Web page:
No, I’m not referring to the popular song by The Four Seasons. I’m referring to last night.
After dinner I checked my blood sugar, got a reading of 246, and dosed 5 units of Apidra on my pump, which is what I normally dose for a 250 reading. I went to bed around 9, and woke up to four loud beeps and a reading of 50 on my Dexcom around 12:30 am. I ate two glucose tablets and went back to sleep. Around 1:15 am my Dexcom beeped four times again, and after doing a finger stick and getting a reading of 54, I once again ate two glucose tablets and a small box of raisins and went back to sleep. Another hour passed, another four beeps, and this time the Dexcom read 40. What on earth was going on? This time I drank a small box of juice, and once again returned to sleep. After another hour I got the four beeps again. I got up and swallowed a tablespoon of maple syrup, the old standby my husband always used when I was comatose from a low. When I woke at 7:30 this morning, my fingerstick showed a reading of 83. So overnight I consumed approximately 55g of carbs, and still only woke with a blood sugar of 83!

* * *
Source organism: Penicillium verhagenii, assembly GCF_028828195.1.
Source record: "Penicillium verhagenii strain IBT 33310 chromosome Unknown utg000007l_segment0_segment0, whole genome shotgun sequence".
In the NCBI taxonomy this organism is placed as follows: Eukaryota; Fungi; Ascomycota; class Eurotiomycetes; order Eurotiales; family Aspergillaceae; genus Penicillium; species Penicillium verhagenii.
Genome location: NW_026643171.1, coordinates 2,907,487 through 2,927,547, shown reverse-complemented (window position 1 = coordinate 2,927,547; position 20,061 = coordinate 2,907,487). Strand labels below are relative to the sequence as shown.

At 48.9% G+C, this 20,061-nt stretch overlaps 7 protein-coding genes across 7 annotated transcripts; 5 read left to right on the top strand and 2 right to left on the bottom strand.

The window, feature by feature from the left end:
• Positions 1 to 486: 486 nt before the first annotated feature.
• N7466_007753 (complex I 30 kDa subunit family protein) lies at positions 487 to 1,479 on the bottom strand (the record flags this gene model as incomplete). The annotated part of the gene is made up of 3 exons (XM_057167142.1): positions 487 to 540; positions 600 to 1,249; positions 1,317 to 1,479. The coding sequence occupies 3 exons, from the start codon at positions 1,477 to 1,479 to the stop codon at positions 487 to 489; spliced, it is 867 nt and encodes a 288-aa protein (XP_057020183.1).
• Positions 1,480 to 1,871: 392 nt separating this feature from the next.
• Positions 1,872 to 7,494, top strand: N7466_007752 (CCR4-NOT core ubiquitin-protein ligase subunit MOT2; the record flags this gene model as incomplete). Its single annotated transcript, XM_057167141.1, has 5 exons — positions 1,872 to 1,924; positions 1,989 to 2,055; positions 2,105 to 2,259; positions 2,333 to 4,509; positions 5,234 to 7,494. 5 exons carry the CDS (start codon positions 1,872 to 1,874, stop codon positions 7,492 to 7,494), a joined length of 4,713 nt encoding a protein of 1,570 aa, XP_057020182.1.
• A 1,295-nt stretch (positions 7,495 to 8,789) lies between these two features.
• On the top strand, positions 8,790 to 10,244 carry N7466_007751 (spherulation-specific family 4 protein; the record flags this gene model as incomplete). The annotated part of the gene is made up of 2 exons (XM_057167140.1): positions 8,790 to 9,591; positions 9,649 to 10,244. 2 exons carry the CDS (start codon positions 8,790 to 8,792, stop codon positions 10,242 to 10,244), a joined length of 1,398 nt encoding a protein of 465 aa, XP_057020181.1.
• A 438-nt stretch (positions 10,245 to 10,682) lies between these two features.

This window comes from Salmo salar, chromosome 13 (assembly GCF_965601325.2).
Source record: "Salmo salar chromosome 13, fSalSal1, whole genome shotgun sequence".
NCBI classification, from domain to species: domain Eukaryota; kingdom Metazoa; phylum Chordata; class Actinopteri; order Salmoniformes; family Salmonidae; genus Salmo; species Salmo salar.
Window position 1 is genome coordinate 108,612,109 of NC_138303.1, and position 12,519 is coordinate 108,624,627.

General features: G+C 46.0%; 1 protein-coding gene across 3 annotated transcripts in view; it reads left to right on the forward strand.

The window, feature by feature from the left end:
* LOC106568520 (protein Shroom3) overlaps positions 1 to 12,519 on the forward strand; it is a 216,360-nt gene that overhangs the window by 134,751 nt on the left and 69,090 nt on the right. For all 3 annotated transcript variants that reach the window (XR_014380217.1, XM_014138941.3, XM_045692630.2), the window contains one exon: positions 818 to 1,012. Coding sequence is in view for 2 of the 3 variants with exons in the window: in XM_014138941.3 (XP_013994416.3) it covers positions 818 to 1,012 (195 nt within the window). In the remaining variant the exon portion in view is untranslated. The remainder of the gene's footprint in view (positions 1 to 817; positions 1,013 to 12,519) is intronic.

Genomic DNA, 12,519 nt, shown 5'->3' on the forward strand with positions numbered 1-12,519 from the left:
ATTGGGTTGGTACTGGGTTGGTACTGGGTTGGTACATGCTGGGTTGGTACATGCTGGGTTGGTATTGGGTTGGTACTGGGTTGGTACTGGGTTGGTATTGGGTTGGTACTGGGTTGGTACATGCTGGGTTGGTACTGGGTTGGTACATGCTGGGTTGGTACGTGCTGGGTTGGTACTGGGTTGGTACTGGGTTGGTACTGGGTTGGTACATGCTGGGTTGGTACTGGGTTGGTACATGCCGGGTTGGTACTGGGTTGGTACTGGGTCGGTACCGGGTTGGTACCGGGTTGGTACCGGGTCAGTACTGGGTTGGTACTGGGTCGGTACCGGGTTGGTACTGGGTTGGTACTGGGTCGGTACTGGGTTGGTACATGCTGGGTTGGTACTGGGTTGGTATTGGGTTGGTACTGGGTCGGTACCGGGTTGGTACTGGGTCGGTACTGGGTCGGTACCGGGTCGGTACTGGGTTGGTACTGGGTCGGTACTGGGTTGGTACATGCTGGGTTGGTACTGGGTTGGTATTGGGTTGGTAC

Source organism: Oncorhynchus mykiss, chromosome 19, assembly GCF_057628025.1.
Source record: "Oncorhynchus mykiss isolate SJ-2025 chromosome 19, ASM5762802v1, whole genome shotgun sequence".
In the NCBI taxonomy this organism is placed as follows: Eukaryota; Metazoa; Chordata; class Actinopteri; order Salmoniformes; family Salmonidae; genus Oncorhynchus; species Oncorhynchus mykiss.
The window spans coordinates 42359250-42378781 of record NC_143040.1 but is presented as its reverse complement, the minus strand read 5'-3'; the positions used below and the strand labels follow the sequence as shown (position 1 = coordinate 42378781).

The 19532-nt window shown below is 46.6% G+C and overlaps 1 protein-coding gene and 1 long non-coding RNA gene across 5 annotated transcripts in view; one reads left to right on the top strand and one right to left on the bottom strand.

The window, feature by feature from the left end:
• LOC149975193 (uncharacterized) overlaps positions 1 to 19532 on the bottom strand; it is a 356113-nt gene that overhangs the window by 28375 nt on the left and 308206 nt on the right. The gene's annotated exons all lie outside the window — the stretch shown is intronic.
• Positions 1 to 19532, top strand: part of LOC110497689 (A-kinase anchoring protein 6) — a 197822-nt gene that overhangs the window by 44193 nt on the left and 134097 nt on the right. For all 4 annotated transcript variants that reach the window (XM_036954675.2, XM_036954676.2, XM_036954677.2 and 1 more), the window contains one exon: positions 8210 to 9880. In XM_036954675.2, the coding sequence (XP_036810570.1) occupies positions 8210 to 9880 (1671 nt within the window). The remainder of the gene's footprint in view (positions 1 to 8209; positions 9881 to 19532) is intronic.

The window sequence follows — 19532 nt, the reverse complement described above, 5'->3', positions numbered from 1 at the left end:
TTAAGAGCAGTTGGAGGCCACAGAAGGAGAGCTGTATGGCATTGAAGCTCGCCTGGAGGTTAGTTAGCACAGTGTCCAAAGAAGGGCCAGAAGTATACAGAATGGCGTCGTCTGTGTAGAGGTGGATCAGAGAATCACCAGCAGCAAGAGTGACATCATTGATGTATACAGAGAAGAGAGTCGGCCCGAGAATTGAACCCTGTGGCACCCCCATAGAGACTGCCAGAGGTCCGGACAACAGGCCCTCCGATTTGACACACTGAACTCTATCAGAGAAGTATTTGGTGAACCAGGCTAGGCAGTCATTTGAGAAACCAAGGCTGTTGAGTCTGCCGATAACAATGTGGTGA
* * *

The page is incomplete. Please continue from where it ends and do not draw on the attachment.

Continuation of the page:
Now before I got the Dexcom, I wouldn’t have been awakened four times in one night. My husband would have been awakened by me convulsing. He would have then proceeded to force feed me tablespoons of maple syrup and then wait patiently for me to wake up. This used to happen to me several times a year. It has only happened once in the four years that I’ve been using the Dexcom.
At the present time, Medicare doesn’t approve the use of a continuous glucose monitor. I will be on Medicare in a year and a half. At that time, I anticipate that like Sue from Pennsylvania’s husband, my Dexcom will be a thing of the past. Sue’s husband had a telephone hearing last summer with the Medicare administrative law judge, and he is still awaiting the decision.
As Sue stated in her December 26th post titled The Crusade Continues, there is a bill being introduced to Congress, H.R. 3710: Medicare CGM Coverage Act – to amend title XVIII of the Social Security Act to provide for coverage of continuous glucose monitoring systems (CGMS) as durable medical equipment under Medicare, and for other purposes. In my opinion, after young children, seniors are the ones who most need CGMs. I pray that this bill gets signed into law, and this age discrimination by our government becomes a thing of the past.
Sue, I’m so glad that you are okay after such a night and thank you, Dex G4, for keeping so many of us safe. How can we make you understand, Medicare?
What a great post. Thanks for mentioning HR 3710. Soon I will begin a campaign asking for everyone to write their Congressperson asking for their support of the bill. Your experience with “Oh What A Night” is exactly why I’m fighting for the change in Medicare’s guideline. Together I know we will make an impact.